‘Systemic racism needs systemic response’

    Racism against people of African descent remains systematic in many parts of the world, the UN High Commissioner for Human Rights said yesterday, urging states to end discrimination and prosecute law enforcement officials for murder.

    Michelle Bachelet, in a global report sparked by the assassination of George Floyd by a Minneapolis police officer in May 2020, said police use of racial profiling and excessive violence has become entrenched in much of North America, Europe and Latin America. .

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    Structural racism creates obstacles for minorities’ access to jobs, health care, housing, education and justice, he said.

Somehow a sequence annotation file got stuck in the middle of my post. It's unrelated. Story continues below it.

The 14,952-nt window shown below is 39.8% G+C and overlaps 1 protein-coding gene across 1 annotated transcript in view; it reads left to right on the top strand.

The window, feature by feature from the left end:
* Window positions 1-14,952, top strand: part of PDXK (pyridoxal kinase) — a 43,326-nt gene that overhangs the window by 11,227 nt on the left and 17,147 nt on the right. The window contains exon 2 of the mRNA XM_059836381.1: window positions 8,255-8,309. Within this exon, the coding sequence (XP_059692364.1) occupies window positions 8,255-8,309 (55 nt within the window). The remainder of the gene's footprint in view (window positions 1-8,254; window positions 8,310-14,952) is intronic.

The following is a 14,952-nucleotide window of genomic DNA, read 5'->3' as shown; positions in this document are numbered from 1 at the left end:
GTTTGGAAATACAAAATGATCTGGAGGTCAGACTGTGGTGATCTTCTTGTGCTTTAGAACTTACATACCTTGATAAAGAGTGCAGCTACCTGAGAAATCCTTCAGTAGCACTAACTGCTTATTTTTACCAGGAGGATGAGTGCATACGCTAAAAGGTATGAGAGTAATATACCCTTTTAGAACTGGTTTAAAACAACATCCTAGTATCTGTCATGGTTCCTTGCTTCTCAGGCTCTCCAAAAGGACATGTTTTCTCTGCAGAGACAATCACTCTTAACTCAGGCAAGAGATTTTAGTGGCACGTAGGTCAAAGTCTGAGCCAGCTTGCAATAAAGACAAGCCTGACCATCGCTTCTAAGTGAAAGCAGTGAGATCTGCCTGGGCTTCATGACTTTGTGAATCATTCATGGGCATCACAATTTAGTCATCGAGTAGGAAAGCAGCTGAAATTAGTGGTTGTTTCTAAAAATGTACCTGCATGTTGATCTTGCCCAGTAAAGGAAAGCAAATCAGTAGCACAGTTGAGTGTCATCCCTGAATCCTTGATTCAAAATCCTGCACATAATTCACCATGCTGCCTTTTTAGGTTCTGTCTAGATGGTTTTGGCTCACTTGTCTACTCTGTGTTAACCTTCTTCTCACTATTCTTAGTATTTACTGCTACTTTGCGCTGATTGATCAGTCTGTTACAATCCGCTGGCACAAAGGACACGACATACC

“I urge all states to stop denying and to start dismantling racism, ending impunity and building trust, listening to the voices of people of African descent and confronting the legacies of the past and making amends,” he told exhibition. to the Human Rights Council.

    Bachelet hailed a “promising initiative” by US President Joe Biden during the signing of an executive order in January to address racial inequality in the United States.

    Her report reported 190 deaths of Africans and people of African descent around the world at the hands of law enforcement officials who are “rarely accountable”.

    “Racism and racial discrimination against Africans and people of African descent are often based on policies and practices based on the degradation of the status of individuals in society,” the report said. The scourge is more prevalent in countries with a legacy of slavery, he added.

    “Systemic racism needs a systematic response,” Bachelet said. “Today is an important opportunity to reach a turning point in racial equality and justice.”

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